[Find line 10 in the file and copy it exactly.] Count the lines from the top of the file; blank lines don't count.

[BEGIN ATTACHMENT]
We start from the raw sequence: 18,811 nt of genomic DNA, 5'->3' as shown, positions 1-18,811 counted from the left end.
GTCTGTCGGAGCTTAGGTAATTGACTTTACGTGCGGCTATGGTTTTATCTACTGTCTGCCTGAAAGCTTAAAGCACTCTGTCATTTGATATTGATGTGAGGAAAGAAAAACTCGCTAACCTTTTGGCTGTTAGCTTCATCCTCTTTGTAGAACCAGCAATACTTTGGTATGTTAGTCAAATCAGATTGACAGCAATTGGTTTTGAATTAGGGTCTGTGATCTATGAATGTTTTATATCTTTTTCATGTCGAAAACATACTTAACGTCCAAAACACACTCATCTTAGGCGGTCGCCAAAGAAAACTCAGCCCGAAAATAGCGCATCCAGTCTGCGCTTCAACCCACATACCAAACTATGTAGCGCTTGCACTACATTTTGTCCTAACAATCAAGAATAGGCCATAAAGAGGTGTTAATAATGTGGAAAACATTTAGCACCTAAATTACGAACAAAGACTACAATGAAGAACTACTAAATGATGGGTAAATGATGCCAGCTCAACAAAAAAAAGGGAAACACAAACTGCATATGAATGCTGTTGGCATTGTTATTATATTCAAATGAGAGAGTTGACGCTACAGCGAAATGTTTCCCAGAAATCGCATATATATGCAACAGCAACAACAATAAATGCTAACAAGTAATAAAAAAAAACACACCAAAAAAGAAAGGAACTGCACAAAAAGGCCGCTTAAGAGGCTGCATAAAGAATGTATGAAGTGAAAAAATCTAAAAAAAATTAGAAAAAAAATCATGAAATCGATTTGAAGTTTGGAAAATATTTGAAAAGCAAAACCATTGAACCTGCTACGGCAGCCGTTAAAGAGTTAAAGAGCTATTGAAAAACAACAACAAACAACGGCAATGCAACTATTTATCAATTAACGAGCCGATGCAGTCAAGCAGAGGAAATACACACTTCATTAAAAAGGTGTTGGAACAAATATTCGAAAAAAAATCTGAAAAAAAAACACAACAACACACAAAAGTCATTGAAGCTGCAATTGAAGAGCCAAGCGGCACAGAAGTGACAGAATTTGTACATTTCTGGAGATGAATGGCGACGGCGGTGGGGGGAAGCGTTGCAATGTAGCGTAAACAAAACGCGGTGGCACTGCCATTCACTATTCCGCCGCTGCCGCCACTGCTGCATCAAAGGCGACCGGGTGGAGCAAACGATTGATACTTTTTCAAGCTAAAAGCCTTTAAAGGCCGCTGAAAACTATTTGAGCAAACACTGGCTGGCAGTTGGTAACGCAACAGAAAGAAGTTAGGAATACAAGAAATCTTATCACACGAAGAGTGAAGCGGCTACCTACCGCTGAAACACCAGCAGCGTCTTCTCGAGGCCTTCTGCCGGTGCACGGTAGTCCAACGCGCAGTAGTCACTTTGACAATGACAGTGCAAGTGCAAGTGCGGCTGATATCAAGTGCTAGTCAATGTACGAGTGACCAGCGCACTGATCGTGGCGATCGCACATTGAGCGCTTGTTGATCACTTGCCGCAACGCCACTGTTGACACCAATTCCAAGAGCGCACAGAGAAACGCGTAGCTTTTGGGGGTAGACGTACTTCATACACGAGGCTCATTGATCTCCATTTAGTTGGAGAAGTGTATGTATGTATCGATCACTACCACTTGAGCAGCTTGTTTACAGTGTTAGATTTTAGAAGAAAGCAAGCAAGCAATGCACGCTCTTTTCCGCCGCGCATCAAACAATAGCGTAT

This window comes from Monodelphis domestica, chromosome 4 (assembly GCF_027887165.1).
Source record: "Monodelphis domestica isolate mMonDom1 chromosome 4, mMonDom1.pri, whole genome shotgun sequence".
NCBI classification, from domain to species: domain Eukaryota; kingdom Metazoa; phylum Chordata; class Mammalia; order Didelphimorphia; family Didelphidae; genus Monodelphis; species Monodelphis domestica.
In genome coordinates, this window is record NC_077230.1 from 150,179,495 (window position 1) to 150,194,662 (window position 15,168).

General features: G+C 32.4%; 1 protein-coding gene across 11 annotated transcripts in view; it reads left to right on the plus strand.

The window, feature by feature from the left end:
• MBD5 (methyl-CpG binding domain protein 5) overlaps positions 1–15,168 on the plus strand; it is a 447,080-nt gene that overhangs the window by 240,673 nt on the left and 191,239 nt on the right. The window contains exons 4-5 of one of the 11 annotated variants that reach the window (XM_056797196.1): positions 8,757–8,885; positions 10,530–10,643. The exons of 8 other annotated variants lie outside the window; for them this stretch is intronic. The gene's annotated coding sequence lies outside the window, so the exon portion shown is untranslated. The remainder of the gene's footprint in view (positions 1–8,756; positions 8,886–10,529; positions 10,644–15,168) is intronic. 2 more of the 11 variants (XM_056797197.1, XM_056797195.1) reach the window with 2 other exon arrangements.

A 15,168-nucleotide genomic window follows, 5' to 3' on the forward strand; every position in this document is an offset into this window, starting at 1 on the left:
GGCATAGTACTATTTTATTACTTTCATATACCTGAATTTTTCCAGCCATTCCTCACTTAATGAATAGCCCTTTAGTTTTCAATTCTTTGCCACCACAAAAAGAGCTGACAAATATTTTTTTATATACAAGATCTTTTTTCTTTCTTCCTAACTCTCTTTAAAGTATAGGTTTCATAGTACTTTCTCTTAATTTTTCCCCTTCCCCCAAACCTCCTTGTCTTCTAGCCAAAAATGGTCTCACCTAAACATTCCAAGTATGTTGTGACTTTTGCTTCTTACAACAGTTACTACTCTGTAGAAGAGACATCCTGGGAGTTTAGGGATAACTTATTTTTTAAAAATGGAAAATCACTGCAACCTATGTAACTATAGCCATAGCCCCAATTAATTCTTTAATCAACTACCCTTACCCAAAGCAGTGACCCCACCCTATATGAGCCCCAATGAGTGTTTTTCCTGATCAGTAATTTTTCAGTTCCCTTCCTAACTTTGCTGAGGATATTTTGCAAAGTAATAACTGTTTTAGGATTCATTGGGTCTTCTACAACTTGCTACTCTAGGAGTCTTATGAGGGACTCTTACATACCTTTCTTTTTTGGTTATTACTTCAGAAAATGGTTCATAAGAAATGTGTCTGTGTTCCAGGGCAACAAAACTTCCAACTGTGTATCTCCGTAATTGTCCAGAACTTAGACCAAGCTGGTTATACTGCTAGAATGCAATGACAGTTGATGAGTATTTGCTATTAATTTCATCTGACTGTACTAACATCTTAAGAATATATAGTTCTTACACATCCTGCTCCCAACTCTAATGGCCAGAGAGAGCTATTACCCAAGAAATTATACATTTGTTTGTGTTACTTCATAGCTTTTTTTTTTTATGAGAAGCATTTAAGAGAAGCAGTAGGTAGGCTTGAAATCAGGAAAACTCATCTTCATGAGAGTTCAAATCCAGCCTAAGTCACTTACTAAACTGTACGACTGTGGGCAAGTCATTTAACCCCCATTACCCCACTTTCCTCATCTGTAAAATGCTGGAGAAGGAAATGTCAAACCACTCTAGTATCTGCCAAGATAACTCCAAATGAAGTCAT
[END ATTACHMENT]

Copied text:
A 15,168-nucleotide genomic window follows, 5' to 3' on the forward strand; every position in this document is an offset into this window, starting at 1 on the left: